The German's fourth win in a row, his eighth this season and the 34th of a short but stellar career means that if he wins again in Japan next Sunday -
as he has in three of the last four years
- he will be world champion if his closest rival Fernando Alonso finishes lower than eighth.
That might not seem likely - Alonso has only once finished a race that low down all year, and that was when his car had problems - but Ferrari's form has been heading the wrong way in recent races and
there was a point in Korea on Sunday
when it looked like the Spaniard might finish eighth on merit.
Indeed, had the front wing of Nico Rosberg's Mercedes not failed, and had Mark Webber's Red Bull not been punted into retirement by Adrian Sutil's Force India at the first of two safety-car re-starts, that's where Alonso would have ended up.
Webber's Red Bull catches fire
As it was, Alonso survived to fight another day, but it is clearly only a matter of time before his mathematical hopes are over. His realistic ones died some time ago, as he himself admits.
Vettel and Red Bull's sheer, remorseless crushing of their rivals over the last few years may be painful to watch for many fans but it has to be admired. This is excellence of a level that is only rarely seen in sport.
It's certainly painful for their rivals, though, and the frustration of some is beginning to show.
Alonso, meanwhile, was in spiky mood after qualifying, pointing out for the umpteenth time that "we have a deficit of half to one second with our main rival, exactly the same as the last four years" and criticising Pirelli's tyres publicly for the first time.
He could have said - as would have been reasonable in the circumstances; as he has in the past - that Pirelli was merely doing what F1 boss Bernie Ecclestone had asked, namely providing deliberately fragile tyres that promoted more pit stops, with the idea of creating unpredictable racing.
The remark was not only inaccurate - Alonso's performances over the last three years have proved he is as good as anyone at handling the awkward demands of Pirelli tyres - it was also a cheap shot and well below the belt, almost as if it was aimed at hitting where it hurt most.
Everyone in F1 knows that Alonso is finding it painful watching Vettel win so much - it's why he approached Red Bull this summer asking if he could drive for them in 2014.
But it ill behoves a monopoly supplier, which is required to be even-handed, to behave in this way.
Alonso revealed after the race that Hembery had come to him to apologise for his remarks. And the race provided yet further ammunition for the drivers' arguments.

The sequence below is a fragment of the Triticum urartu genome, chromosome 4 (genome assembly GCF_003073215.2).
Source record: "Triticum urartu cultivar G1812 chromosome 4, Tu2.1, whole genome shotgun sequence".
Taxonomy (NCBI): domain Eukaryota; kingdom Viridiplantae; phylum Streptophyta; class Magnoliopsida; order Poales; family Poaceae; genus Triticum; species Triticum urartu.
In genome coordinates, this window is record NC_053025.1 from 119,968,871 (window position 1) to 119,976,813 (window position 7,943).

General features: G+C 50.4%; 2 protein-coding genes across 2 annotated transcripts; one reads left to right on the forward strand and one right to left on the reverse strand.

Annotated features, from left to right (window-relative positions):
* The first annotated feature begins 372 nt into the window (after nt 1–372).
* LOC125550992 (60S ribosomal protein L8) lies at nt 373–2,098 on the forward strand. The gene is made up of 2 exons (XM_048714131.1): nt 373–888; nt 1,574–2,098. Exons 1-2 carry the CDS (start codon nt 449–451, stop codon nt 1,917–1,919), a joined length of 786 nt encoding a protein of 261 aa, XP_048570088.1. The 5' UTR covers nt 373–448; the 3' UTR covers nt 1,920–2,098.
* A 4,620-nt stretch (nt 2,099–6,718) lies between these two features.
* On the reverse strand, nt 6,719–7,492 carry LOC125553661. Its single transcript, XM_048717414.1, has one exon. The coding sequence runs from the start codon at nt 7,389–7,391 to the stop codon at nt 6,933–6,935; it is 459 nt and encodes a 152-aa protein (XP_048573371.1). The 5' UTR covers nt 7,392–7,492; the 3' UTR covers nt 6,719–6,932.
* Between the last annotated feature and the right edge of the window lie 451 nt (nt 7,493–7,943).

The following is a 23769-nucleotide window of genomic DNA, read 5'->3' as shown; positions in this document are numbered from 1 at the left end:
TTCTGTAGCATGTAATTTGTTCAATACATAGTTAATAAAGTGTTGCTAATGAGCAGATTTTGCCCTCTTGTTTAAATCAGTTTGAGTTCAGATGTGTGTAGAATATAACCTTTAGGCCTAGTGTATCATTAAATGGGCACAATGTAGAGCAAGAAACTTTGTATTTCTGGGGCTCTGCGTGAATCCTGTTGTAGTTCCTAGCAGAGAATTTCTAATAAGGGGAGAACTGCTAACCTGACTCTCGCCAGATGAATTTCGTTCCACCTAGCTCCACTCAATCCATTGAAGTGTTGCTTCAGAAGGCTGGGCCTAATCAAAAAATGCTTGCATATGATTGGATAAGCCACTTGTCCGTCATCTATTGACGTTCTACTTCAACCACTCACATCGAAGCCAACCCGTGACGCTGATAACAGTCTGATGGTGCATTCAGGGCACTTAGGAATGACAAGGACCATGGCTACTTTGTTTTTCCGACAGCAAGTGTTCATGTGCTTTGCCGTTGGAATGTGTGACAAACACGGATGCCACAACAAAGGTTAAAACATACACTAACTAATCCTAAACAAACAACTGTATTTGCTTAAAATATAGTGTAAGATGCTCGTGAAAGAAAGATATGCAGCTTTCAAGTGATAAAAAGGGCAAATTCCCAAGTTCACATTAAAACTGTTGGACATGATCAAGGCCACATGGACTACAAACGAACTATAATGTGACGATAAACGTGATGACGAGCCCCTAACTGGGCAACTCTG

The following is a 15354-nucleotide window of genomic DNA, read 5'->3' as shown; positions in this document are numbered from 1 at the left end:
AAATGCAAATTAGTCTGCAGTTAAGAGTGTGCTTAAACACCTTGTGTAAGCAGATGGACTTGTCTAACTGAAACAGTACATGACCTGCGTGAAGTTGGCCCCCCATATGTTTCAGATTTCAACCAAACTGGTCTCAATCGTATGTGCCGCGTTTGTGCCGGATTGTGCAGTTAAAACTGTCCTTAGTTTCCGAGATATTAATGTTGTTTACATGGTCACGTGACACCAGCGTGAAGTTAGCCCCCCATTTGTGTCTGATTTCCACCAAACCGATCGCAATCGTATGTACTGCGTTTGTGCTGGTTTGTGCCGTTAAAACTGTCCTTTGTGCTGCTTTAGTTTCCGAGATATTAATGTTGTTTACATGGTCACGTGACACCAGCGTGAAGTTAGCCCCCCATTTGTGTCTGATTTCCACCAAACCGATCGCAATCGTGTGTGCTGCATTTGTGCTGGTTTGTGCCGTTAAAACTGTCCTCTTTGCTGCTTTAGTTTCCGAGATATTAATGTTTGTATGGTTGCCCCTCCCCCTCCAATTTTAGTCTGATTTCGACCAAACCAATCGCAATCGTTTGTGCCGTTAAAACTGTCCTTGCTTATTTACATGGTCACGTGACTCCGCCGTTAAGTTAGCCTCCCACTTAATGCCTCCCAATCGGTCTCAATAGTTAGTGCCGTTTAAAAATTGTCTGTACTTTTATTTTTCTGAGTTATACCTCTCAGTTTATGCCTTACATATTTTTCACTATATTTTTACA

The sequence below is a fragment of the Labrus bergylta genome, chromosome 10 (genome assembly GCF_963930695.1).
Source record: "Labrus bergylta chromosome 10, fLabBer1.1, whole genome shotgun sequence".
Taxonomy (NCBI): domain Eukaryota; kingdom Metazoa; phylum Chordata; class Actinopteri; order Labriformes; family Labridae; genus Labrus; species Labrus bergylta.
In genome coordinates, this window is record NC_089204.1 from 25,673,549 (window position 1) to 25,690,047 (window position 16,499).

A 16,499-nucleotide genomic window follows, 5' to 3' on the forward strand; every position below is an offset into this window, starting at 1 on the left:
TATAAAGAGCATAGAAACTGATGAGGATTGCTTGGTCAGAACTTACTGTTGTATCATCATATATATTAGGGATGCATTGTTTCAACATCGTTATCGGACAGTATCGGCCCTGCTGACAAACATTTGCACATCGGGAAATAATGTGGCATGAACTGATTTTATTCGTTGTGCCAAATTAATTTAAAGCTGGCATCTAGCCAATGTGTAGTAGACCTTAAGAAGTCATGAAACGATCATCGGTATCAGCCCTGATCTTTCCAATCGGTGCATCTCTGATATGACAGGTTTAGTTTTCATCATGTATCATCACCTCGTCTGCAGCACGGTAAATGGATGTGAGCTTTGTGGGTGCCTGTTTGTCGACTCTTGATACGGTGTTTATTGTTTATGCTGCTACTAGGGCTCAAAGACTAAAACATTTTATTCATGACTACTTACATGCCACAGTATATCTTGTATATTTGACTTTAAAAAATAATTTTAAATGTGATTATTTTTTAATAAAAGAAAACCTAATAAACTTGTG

Sergio Perez locked a front tyre heavily on his McLaren and then suffered a dramatic failure on the subsequent long straight, an incident worryingly reminiscent of the
multiple failures suffered at the British Grand Prix
that led to Pirelli having to change the design of its tyres for subsequent races.
F1 people - drivers, engineers and team bosses alike - have grown tired this season of Pirelli blaming outside causes for their tyres failures, when everyone knows the fundamental problem is the tyres themselves. Many believe they are not of a standard suitable for F1.
As Webber said after the race: "Pirelli will put the tyre puncture of Perez down to a lock-up but the reason the drivers are locking up is because there's no tread left."
F1 finds itself in this situation because of a decision made by commercial boss Bernie Ecclestone after the
2010 Canadian Grand Prix.
In Canada, though, the Bridgestones did not respond well to the track surface and the result was a topsy-turvy race with lots of pit stops and plenty of action.
Ecclestone either ignored or did not see that the idea of the racing being dull was a false premise based on only one boring grand prix, the first of the season in Bahrain, in a season in which refuelling was banned for the first time in 16 years.
The result has been three seasons of tyre management for everyone from Vettel down.
Many of Vettel's victories have followed a trend - one that he employed again in Korea. He has built a quick lead in the opening lap or two and then measured his pace, careful not to use his tyres too much while ensuring he is out of reach of his rivals.
Were he able to push hard throughout the winning margin would be higher, but the result would be the same.
Would that matter? Almost certainly not. People aren't stupid. It has taken a while, but everyone watching is now well aware of what F1 has become, and many don't like it.
If the tyres were more durable, there might be fewer pit stops. But at least then people would be watching what F1 is meant to be - the best racing drivers pushing to the limit in the fastest and most demanding cars in the world.
Or, as Alonso put it, "at least you could drive".
After the race, Alonso was asked about Hembery's comments.
"We speak with facts and they [Pirelli] just use words," he said. "Everybody can see that. It seemed weird that given the season Pirelli is having they decide to speak out. But he apologised and it's all good [between us]."
Perhaps, after another race in which the tyres have once again been a focal point for all the wrong reasons, it might be time for Pirelli - and Ecclestone - to listen to him. And Webber, and Hamilton, and countless others behind the scenes.
Korean Grand Prix, day three
Sunday 6 October: Race highlights, 14:00 BST on BBC One.
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